Three moons on the back of Tom Mboya’s assassination, he showed up at our doorstep, uninvited and unwelcomed. He was not even supposed to be there, but wira ni he was the president, he could do anything he wanted.
We all know that the osiptal we called Russia and the rest of you called New Nyanza General Osiptal, was the pet project of Oginga. It was his contact with USSR that made it happen, so it was his to launch. But Kenyatta insisted to be guest of honour. Whether we liked it or not. We made sure he knew we didn’t like it.
Wuod Nyalego said ni kamaler. Come baby come.
Oginga did not even need to organize or rally up his people against Kenyatta. Recent events already did all that for him. If there is a mistake governments make, is insult and belittle the collective anger of the people by equating it to the intent of the opposition. They think we are angry because we have been told to be angry.
Kenyatta was entering Kisumo from Kakamega, and as soon as the president got to Kondele, he found a hostile crowd. Ji ne ger ka sianda pino. We were over there chanting KPU’s slogan DUME! DUME! DUME! DUME! And then someone threw something. Tong’ motop…a rotten egg. Then others followed suit with stones. And small small, Kenyatta’s guard had to return stone with bullet. People scampered and the jarabuon made his way to Russia.
We found him at Kibuye where Russia is built. The sun was hot, but so was the fire in our chest. We got there and Kenyatta is sitting on the dais. When he came up to speak, we thought this man would – for once – dimbre himself a little at this nyasi because he was in our turf.
But what did he do? He went up there and said he would crush us – the opposition – like locusts. That did not bother us, though, because a bull is not insulted by the rambling crows of a chicken. Then he said it. People like to pretend that he didn’t but he did. He said something about the vaginas of our mothers.
Me I do not know about you, but where I am from, people do not talk about your mother’s ginene and you just shut up. Not us. Definitely not me. Me? Me Suna wuod Rapudo? Ng’ama pielo he bungu kasto kwero oboke ni an katieko tang’wedi? Me? You wanted me – a whole me – to just sit there and let this old man talk about the part of my mother I crawled out from? Ong’e jadha. Pokotumre ga. Mano temo Yesu gi ndawa.
We corrected him right there and then, the best way we know how to correct the foolishness spoken in public. We threw everything we could throw onto the dais. And we chanted DUME! DUME! DUME!!! And we shouted “WHERE IS TOM????”
We had heard about how he had responded to protestors in Nairobi during Tom’s memorial service. The news had left us furious, but not scared. Never scared. Nikech wan joluo bwana! In us runs the same blood of Gor Mahia of old, and Luanda Magere – the titan whose fear jolang’o suckled from their mother’s tits, and Nyang’or the legend of Alego Komenya who was buried with his war regalia upon his death so that he could go fight smallpox in the afterlife. And sure as hell, no smallpox ever touched any of his family members ever again. So what was a Kenyatta? Kenyatta could do us nothing!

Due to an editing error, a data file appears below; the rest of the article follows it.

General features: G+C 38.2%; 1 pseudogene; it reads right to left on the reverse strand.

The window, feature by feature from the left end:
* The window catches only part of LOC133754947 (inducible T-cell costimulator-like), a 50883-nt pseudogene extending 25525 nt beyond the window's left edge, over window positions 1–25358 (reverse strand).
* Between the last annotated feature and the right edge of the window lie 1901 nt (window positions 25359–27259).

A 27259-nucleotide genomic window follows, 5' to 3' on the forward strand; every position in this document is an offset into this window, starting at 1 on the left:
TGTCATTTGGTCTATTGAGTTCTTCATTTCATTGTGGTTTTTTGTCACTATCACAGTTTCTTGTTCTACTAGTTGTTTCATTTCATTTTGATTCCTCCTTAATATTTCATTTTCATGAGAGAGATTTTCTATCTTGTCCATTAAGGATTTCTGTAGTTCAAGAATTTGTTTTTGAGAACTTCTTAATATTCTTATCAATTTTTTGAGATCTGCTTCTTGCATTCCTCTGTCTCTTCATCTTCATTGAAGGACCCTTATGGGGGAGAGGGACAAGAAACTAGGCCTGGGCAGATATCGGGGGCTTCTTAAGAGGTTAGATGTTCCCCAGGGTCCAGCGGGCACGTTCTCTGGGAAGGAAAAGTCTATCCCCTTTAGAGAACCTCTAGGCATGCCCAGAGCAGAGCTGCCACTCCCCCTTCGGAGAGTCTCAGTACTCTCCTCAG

But we were wrong.
He could do something. And he did it. The first to fire his gun was Dr. Njoroge Mungai, the Hypocrite. The doctor who forgot his Hippocratic Oath and shot into the crowd. Pssssh. Funny, coz we had been told for a long time ati okuche take their oaths seriously. And after that all of the presidential guard followed as if on cue. Bullet rang as dust rose in the impending stampede. Kenyatta was put into his motorcade and they sped off on the Kisumu-Nairobi Highway, and they did not stop shooting at anyone in sight all the way to Awasi, about 50km from Kisumo.
The newspapers say around 15 people were killed in the massacre, and hundreds others injured. But if you went to Russia – the scene of the crime – the full wards told a different story.
One of those stories being that of a boy called Alnoor Dahya. The 3rd born and only son to Mzee Abdul Hussein Dahya and Mrs Zarin Dahya. Mzee Abdul is a distributor for Nation Media Group newspapers and he lives near the newly constructed hospital, so when he heard that there was the grand opening happening, he joined the rest of us. Unbeknownst to Mzee Abdul, while the fracas was going on, one of the bullets from the police pierced one side of his son’s ribs and exited on the other who was playing in the veranda of their house with his sister.
Alnoor Dahya was nine years old.
39 or 9, it doesn’t matter. Your bullets – it turns out – do not discriminate on the basis of age.
You people have given us so much to resent you for, and then act surprised when we do. This is the hate you taught us. The only thing I keep asking myself is why? What did we ever do to you for you to kill us like this? What of yours have we ever stolen, or eaten or borrowed and refused to return? And how many of our dead bodies will be enough to exact this your revenge?
I do not think that your president is ever coming back these sides again. Good. For Him. Let him rule the country from over there. Because if he ever sets foot into the Kavirondo Gulf again, obiro yie ni kara ponge ok en mandas.
As I speak today, it is November 21st. A month and some change after the Kisumu Massacre. You’d think that that is the only event that has happened within that period. But uh-uh. First, there was the 6am to 6pm curfew that was put on JoKisumo for two weeks. Then on October 31st, Kenyatta banned KPU and put Oginga on house arrest. And then today we are hearing on the radio that the jarabuon who killed Tom Mboya was hanged.
I should be happy about it, but I am not a fool. It is said ati he was hanged on November 8th – but they kept it from us for three weeks. Then they said ati he was hanged at 3am, with nobody to witness it except the hangman at Kamiti Maximum Prison. No journalist was allowed. No priest was allowed to give him his last rites. And the only other person who swears that Tom Mboya’s killer was hanged is his lawyer – Samuel Waruhiu. Another okuyu. That is the person you want me to believe? The okuyu who was friends with Mboya in high school, but chose to defend the person who killed Mboya?
You people think we are stupid, donge? Uparo ni wiwa odhiek gi nyuka monindo? Hmmm. We are not children to be so easily amused. This your government has shown us things. Many things.
But not justice.
Too Early For Birds – Tom Mboya Edition will be staged one last time, due to public demand at Oshwal Center. November 9th will be on a Saturday, and you can choose to watch it at either 2pm or 7pm. Click on the poster below to buy your ticket before they get sold out. Trust me, it’s mostly funny, let this 50-year-old rant not lie to you.